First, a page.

Coronary interventions

Vessel fractional flow reserve (vFFR) for the assessment of stenosis severity: the FAST II study

EuroIntervention 2022;17:1498-1505. DOI: 10.4244/EIJ-D-21-00471

Kaneshka Masdjedi
Kaneshka Masdjedi1, MD, PhD; Nobuhiro Tanaka2, MD, PhD; Eric Van Belle3, MD, PhD; Sina Porouchani3, MD; Axel Linke4,5, MD, PhD; Felix J. Woitek4, MD, PhD; Antonio L. Bartorelli6, MD, PhD; Ziad A. Ali7,8, MD, DPhil; Wijnand K. den Dekker1, MD, PhD; Jeroen Wilschut1, MD; Roberto Diletti1, MD, PhD; Felix Zijlstra1, MD, PhD; Eric Boersma1, MD, PhD; Nicolas M. Van Mieghem1, MD, PhD; Ernest Spitzer9, MD, PhD; Joost Daemen1, MD, PhD
1. Department of Cardiology, Erasmus Medical Center, Rotterdam, the Netherlands; 2. Department of Cardiology, Tokyo Medical University, Hachioji Medical Center, Tokyo, Japan; 3. Department of Cardiology, Institut Cœur Poumon, CHU Lille, Lille, France and Department of Interventional Cardiology for Coronary Valves and Structural Heart Diseases, Inserm, U1011, Institut Pasteur de Lille, EGID, Université de Lille, Lille, France; 4. Technische Universität Dresden, University Clinic, Department of Internal Medicine/Cardiology, Dresden, Germany; 5. Dresden Cardiovascular Research Institute and Core Laboratories, Dresden, Germany; 6. Department of Cardiology, Centro Cardiologico Monzino, Milan, Italy; 7. Division of Cardiology, Columbia University, New York, NY, USA; 8. DeMatteis Cardiovascular Institute, St Francis Hospital & Heart Center, Roslyn, NY, USA; 9. Cardialysis, Rotterdam, the Netherlands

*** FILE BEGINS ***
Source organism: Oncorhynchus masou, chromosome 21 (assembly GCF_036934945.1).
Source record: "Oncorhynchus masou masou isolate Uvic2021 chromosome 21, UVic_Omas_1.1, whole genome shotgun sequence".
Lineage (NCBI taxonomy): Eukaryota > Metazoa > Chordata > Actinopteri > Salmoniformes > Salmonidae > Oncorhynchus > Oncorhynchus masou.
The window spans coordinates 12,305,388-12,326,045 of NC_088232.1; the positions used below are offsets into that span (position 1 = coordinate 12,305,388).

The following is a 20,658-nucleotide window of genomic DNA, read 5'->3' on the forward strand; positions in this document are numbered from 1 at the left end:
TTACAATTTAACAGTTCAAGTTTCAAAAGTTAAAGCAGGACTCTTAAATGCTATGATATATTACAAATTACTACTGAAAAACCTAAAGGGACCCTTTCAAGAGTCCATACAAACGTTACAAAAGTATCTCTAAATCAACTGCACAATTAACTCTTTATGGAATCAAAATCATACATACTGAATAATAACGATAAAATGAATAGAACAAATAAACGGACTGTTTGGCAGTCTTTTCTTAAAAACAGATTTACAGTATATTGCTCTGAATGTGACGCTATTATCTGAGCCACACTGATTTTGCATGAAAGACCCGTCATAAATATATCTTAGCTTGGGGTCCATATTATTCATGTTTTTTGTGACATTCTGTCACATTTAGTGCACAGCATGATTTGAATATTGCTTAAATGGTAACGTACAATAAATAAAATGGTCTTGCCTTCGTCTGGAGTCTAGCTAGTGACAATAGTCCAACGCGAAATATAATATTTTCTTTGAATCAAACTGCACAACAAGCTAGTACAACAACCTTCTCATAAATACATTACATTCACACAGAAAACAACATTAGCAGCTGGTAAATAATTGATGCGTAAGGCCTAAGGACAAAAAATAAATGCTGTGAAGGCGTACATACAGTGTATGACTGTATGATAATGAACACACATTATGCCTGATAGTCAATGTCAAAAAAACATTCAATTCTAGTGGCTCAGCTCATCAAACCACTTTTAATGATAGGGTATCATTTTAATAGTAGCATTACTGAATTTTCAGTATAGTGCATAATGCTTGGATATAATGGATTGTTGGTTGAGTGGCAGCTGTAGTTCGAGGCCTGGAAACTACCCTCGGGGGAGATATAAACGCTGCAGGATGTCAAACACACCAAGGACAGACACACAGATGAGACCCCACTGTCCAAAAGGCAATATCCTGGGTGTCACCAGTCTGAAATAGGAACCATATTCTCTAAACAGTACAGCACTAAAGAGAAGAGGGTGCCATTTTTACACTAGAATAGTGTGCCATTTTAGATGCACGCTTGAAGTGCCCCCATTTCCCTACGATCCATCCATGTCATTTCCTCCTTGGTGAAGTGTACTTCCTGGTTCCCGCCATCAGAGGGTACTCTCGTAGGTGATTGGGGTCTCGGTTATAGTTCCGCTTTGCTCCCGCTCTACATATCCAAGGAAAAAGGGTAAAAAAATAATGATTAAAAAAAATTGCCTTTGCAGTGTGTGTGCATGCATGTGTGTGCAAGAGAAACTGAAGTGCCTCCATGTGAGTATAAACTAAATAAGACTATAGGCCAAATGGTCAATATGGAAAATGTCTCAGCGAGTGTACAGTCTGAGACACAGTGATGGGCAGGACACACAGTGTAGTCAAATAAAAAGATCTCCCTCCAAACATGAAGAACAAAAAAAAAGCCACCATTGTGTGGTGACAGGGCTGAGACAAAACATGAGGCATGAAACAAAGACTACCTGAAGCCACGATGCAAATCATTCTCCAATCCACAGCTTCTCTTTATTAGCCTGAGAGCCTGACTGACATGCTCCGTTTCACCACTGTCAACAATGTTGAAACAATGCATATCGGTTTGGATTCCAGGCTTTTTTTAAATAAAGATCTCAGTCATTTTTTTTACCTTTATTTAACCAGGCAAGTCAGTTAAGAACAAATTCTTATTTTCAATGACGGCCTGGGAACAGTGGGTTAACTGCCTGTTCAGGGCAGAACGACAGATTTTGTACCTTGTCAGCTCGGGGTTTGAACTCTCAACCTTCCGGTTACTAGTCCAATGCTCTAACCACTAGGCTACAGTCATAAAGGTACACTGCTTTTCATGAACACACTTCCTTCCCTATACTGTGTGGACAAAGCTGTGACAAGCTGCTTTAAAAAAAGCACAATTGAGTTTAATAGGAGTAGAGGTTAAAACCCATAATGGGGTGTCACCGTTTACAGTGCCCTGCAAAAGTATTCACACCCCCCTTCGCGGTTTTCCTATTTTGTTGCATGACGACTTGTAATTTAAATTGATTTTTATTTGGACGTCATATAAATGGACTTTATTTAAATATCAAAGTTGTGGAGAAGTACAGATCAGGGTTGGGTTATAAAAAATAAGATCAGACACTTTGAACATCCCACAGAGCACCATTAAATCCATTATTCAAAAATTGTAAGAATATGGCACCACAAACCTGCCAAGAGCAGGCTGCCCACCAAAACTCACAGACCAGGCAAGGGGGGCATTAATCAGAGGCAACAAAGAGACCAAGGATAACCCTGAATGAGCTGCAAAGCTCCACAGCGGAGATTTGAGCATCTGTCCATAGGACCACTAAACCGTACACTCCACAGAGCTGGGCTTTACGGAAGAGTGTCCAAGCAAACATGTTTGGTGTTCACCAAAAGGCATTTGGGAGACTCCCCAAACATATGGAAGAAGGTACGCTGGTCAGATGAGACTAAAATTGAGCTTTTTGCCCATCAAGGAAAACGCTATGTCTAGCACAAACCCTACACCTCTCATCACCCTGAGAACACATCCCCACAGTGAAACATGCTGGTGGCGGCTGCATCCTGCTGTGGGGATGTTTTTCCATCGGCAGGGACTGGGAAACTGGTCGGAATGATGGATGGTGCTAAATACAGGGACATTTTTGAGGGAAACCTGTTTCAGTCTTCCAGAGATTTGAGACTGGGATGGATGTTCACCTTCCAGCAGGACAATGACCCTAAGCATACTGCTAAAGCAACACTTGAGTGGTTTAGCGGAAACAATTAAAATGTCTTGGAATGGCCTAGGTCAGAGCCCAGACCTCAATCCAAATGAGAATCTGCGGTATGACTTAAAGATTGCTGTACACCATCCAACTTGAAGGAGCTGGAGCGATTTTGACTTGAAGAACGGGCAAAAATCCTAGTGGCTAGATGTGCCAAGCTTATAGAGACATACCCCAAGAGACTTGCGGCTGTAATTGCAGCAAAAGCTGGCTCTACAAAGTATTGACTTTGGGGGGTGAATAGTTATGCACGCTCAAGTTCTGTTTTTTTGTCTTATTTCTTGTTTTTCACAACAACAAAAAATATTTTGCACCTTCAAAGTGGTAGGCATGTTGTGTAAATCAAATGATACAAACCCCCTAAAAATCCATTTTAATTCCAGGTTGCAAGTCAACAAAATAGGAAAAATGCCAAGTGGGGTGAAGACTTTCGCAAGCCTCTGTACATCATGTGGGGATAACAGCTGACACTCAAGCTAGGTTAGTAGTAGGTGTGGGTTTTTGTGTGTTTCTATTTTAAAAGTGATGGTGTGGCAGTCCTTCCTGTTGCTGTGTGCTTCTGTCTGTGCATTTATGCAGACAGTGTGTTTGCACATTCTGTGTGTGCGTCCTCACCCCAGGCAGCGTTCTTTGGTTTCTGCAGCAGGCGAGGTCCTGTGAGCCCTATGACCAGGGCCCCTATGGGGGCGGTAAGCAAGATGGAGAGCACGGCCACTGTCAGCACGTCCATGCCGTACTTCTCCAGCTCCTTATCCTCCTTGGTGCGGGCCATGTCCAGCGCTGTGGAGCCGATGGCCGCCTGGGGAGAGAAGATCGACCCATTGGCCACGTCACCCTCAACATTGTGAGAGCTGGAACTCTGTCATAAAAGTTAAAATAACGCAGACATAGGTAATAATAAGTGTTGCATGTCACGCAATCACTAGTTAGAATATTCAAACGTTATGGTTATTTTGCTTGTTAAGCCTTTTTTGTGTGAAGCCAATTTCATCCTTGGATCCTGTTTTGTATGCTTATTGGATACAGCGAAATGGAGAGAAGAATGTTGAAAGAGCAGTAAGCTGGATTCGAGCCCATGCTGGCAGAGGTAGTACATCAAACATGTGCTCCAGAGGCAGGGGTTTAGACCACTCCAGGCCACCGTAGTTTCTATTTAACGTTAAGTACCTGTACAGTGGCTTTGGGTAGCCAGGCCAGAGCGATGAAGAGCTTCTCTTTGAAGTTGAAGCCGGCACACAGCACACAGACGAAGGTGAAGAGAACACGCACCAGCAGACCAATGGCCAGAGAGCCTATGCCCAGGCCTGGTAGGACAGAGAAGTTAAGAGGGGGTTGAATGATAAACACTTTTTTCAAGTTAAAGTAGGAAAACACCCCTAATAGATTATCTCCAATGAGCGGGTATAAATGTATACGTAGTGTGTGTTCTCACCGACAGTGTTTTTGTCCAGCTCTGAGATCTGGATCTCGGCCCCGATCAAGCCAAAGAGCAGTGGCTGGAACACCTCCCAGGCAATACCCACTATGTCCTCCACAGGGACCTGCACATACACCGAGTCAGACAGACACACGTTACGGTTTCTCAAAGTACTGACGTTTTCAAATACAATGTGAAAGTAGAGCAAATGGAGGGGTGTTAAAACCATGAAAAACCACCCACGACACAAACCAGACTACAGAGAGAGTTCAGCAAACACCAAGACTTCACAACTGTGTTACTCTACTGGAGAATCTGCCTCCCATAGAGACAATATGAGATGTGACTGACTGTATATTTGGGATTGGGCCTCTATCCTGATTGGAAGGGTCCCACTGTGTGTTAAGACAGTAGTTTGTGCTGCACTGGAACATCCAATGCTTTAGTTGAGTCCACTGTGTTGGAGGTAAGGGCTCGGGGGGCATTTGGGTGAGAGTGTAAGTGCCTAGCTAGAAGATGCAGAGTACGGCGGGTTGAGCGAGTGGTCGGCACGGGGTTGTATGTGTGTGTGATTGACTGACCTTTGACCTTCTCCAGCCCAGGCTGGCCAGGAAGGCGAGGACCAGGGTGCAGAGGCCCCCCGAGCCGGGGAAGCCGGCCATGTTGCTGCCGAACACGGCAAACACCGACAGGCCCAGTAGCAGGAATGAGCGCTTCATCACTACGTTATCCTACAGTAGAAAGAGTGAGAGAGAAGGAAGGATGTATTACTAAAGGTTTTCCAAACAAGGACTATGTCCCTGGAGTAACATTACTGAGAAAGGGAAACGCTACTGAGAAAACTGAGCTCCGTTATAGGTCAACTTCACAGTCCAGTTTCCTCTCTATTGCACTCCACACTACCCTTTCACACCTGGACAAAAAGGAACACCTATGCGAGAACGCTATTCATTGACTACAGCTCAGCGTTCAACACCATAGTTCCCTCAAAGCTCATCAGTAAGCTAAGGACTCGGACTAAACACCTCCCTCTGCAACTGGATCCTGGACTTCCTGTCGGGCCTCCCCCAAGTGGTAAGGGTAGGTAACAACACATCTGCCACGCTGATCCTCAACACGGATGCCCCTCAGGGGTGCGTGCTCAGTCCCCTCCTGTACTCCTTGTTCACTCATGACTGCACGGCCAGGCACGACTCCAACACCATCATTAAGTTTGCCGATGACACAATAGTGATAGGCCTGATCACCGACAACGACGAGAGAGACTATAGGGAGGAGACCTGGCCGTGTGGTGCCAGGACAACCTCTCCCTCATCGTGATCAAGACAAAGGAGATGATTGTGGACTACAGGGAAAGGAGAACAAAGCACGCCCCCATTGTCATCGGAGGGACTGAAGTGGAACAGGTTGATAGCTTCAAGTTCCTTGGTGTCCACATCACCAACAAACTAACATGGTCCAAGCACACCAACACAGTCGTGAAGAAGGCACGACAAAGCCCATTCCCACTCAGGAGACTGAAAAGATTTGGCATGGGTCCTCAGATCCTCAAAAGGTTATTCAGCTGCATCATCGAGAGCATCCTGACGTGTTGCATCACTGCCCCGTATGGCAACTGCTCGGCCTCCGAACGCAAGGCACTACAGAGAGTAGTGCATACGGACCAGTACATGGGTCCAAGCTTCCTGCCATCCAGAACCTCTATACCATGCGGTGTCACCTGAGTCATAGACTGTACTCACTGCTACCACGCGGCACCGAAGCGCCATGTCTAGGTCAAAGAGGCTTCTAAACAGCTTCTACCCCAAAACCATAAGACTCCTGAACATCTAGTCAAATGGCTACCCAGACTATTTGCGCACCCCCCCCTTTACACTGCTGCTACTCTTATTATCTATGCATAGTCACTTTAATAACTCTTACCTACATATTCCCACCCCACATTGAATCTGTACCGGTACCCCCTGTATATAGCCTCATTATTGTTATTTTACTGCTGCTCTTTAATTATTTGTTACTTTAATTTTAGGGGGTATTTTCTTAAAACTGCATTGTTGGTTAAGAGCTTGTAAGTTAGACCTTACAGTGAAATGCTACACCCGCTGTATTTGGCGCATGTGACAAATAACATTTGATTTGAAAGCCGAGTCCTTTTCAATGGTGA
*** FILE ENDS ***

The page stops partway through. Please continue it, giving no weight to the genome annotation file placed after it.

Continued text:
Background: Fractional flow reserve (FFR)-guided percutaneous coronary intervention (PCI) is superior to angiography-guided PCI. The clinical uptake of FFR has been limited, however, by the need to advance a wire in the coronary artery, the additional time required and the need for hyperaemic agents which can cause patient discomfort. FFR derived from routine coronary angiography eliminates these issues.

Aims: The aim of this study was to assess the diagnostic performance and accuracy of three-dimensional quantitative coronary angiography (3D-QCA)-based vessel FFR (vFFR) compared to pressure wire-based FFR (≤0.80).

Methods: The FAST II (Fast Assessment of STenosis severity) study was a prospective observational multicentre study designed to evaluate the diagnostic accuracy of vFFR compared to the reference standard (pressure wire-based FFR ≤0.80). A total of 334 patients from six centres were enrolled. Both site-determined and blinded independent core lab vFFR measurements were compared to FFR.

Results: The core lab vFFR was 0.83±0.09 and pressure wire-based FFR 0.83±0.08. A good correlation was found between core lab vFFR and pressure wire-based FFR (R=0.74; p<0.001; mean bias 0.0029±0.0642). vFFR had an excellent diagnostic accuracy in identifying lesions with an invasive wire-based FFR ≤0.80 (area under the curve [AUC] 0.93; 95% confidence interval [CI]: 0.90-0.96; p<0.001). Positive predictive value, negative predictive value, diagnostic accuracy, sensitivity and specificity of vFFR were 90%, 90%, 90%, 81% and 95%, respectively.

Conclusions: 3D-QCA-based vFFR has excellent diagnostic performance to detect FFR ≤0.80. The study was registered on clinicaltrials.gov under identifier NCT03791320.

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fractional flow reserveother techniqueqca
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